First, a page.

The pro-Trump mob took over the presiding officer’s chair in the Senate, the offices of the House speaker and the Senate dais, where one yelled, “Trump won that election.”They mocked its leaders, posing for photos in the office of House Speaker Nancy Pelosi, one with his feet propped on her desk, another sitting in the same seat Vice President Mike Pence had occupied only moments before during the proceedings to certify the Electoral College vote.
Trump told his morning crowd at the Ellipse that he would go with them to the Capitol, but he didn’t.
Sen. Ben Sasse, R-Neb., a frequent Trump critic, said, “Today, the United States Capitol — the world’s greatest symbol of self-government — was ransacked while the leader of the free world cowered behind his keyboard.”
Heavily armed officers brought in as reinforcements started using tear gas in a coordinated effort to get people moving toward the door, then combed the halls for stragglers, pushing the mob farther out onto the plaza and lawn, in clouds of tear gas, flash-bangs and percussion grenades.
Video footage also showed officers letting people calmly walk out the doors of the Capitol despite the rioting and vandalism.
Democratic Rep. Dean Phillips of Minnesota surveyed the growing crowd on the grounds not long after Trump had addressed his supporters by the Ellipse, fueling their grievances over an election that he and they say he won, against all evidence.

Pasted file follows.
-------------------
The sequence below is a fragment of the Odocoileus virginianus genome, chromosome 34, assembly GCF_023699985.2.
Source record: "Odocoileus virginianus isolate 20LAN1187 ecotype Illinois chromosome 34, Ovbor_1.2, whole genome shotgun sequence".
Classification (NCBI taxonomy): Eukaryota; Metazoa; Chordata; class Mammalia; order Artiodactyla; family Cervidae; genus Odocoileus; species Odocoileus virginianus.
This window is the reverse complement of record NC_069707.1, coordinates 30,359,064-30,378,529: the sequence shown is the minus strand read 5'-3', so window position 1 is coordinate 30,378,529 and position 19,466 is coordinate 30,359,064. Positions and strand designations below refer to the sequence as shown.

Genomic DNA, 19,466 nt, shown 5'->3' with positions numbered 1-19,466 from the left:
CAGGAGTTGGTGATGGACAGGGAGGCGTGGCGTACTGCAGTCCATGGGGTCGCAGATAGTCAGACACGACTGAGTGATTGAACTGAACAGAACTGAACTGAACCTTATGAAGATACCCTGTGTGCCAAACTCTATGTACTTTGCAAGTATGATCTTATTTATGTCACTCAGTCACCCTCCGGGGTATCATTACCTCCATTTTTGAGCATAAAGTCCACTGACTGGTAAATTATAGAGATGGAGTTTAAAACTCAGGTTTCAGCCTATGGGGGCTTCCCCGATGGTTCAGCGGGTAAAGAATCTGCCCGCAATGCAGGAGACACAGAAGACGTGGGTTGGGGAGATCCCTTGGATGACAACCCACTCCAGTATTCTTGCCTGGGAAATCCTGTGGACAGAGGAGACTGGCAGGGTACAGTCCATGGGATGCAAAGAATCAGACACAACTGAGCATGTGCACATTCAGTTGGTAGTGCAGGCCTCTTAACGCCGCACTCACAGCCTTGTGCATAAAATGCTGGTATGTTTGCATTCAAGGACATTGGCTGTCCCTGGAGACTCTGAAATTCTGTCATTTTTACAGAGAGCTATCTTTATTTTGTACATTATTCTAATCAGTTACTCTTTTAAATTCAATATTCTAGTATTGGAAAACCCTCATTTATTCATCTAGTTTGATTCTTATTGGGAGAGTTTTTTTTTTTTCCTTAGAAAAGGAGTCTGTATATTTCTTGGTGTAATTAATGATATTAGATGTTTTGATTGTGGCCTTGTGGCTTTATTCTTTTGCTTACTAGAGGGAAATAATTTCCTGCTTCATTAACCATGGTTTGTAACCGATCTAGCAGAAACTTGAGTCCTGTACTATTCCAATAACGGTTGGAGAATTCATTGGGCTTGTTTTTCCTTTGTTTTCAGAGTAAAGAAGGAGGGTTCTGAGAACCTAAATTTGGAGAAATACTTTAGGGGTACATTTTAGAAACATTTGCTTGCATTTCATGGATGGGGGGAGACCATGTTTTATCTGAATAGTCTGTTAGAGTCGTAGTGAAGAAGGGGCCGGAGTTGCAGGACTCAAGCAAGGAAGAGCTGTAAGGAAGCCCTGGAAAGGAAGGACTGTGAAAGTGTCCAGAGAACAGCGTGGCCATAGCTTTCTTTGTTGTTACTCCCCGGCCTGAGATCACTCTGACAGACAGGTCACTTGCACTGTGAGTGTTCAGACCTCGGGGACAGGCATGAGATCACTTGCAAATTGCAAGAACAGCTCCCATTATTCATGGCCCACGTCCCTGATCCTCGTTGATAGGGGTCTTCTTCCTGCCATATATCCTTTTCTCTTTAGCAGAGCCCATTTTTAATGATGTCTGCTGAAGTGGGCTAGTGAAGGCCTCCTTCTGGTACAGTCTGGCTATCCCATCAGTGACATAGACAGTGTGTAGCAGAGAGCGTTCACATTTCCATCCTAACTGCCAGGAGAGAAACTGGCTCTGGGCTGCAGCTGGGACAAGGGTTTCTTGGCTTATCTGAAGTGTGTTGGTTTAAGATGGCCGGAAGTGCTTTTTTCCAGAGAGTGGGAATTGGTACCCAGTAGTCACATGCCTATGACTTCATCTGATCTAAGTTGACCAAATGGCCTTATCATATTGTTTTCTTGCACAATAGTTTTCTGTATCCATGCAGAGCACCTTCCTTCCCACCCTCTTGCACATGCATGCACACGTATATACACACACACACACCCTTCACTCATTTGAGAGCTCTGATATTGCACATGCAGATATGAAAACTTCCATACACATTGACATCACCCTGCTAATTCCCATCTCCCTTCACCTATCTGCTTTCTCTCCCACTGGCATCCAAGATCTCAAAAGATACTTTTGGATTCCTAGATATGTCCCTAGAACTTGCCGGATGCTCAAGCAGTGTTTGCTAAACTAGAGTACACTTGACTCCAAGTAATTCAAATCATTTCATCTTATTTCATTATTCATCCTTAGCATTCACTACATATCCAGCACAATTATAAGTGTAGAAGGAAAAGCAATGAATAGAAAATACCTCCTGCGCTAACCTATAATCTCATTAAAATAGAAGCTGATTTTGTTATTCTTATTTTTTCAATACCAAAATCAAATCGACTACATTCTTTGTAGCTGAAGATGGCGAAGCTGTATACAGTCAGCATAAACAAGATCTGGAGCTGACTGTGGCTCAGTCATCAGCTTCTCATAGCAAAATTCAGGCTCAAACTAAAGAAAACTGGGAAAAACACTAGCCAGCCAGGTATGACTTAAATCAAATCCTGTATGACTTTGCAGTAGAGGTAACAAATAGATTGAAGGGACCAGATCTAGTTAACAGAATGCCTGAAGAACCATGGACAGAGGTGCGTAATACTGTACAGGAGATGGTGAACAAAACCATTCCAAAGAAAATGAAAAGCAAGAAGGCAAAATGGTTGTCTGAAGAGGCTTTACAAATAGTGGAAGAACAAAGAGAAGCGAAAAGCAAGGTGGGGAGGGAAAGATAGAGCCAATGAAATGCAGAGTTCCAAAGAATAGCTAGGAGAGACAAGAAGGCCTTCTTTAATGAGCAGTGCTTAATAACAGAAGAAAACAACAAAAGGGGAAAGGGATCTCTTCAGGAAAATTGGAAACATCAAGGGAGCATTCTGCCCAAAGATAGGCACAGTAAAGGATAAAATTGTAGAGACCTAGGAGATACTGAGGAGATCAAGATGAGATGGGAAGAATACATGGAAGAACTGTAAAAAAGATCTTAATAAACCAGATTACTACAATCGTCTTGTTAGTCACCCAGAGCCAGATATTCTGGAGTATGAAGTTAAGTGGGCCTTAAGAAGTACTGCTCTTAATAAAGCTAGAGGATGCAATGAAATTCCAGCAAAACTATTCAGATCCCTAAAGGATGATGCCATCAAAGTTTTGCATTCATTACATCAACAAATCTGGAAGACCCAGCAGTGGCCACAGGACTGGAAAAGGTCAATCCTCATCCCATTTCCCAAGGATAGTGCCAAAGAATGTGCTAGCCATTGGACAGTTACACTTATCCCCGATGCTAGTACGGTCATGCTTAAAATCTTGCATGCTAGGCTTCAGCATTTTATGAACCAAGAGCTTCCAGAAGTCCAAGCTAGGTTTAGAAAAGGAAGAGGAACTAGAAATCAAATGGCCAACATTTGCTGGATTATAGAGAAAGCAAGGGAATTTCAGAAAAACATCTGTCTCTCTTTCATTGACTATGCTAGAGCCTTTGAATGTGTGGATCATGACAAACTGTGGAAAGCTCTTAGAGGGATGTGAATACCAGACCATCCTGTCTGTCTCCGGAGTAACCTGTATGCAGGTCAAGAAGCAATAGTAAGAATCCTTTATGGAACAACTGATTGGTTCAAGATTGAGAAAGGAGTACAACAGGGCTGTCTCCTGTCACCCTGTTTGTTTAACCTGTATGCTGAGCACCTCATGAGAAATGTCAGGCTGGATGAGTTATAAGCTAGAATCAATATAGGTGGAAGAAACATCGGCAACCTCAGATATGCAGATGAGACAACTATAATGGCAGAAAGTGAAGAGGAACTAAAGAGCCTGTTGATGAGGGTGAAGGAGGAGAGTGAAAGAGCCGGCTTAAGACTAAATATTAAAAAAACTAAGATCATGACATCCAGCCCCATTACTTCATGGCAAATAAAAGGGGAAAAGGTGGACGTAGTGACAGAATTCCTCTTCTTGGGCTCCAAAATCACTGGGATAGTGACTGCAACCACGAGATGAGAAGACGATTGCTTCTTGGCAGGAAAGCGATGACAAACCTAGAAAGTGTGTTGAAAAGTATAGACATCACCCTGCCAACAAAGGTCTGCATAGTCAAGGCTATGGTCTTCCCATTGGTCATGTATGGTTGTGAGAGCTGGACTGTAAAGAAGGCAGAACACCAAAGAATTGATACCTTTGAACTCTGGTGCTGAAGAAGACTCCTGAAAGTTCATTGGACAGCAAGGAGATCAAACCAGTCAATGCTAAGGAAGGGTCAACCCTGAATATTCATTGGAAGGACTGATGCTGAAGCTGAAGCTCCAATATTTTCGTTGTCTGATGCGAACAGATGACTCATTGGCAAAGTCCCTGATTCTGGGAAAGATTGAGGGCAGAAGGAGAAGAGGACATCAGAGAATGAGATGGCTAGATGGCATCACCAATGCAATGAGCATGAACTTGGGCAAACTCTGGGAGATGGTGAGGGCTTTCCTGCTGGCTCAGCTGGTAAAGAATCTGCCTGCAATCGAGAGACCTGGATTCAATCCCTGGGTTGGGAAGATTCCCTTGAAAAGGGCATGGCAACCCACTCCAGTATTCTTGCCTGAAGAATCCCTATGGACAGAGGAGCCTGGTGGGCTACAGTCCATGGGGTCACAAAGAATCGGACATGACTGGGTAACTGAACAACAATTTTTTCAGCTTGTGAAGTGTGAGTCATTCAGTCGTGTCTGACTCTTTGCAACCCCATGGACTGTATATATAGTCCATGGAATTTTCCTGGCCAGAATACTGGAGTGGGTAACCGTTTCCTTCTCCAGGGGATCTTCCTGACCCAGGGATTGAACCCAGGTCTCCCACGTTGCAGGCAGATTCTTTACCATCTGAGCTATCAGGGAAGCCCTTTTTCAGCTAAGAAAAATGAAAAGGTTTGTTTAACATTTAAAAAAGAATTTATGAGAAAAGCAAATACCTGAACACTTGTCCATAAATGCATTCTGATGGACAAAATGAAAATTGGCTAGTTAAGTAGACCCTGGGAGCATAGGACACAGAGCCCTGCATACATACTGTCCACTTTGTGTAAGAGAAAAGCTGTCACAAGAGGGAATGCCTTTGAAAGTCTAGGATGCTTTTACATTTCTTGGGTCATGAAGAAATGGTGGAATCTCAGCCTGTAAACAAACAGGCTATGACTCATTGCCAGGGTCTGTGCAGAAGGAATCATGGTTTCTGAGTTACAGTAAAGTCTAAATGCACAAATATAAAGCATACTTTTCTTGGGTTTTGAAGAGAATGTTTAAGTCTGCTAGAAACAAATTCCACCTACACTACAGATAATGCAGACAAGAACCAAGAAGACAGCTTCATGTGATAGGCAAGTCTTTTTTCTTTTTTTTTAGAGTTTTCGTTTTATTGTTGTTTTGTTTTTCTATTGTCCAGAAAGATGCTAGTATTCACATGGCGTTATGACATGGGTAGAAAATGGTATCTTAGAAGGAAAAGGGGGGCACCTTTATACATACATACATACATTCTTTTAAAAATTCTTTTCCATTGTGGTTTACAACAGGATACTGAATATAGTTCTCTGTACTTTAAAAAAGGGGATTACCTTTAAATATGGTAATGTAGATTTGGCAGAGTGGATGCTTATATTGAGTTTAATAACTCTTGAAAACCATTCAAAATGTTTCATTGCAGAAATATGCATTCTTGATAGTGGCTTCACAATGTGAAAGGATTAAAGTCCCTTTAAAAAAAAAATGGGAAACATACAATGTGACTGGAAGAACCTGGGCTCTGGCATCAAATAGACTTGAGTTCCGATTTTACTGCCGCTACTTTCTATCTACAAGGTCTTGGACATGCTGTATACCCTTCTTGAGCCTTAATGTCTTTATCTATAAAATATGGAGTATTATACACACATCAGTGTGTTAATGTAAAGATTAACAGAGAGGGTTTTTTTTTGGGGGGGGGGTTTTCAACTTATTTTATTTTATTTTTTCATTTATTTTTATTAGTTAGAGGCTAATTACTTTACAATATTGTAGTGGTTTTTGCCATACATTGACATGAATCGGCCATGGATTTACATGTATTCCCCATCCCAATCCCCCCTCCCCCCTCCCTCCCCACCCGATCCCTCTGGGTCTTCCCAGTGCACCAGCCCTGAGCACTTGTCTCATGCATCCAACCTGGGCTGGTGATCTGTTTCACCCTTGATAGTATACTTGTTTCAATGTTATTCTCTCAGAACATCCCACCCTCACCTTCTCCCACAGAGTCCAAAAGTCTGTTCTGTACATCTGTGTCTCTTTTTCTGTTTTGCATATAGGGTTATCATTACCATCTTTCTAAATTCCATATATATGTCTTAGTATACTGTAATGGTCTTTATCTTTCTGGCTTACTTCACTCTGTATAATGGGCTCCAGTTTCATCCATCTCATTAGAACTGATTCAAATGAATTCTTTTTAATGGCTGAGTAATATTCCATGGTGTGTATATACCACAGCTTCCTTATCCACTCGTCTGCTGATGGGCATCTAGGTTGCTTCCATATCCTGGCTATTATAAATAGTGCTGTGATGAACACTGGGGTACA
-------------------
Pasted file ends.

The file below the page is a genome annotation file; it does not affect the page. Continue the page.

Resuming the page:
It was about 1:15 p.m. when New Hampshire Rep. Chris Pappas, a Democrat, said Capitol Police banged on his door and “told us to drop everything, get out as quickly as we could.”
Shortly after 2 p.m., Republican Sen. Chuck Grassley of Iowa and Vice President Mike Pence were evacuated from the Senate as protesters and police shouted outside the doors.
Rep. Scott Peters, D-Calif., told reporters he was in the House chamber when protesters began storming it.
Along with a group of reporters who had been escorted from the press area and Capitol workers who act as ushers, the members ducked on the floor as police secured a door to the chamber down below with guns pointed.
After making sure the hallways were clear, police swiftly escorted the members and others down a series of hallways and tunnels to a cafeteria in one of the House office buildings.
Describing the scene, Democratic Rep. Jim Himes of Connecticut said “there was a point there where officers had their guns and weapons pointed at the door, they were obviously expecting a breach through the door.
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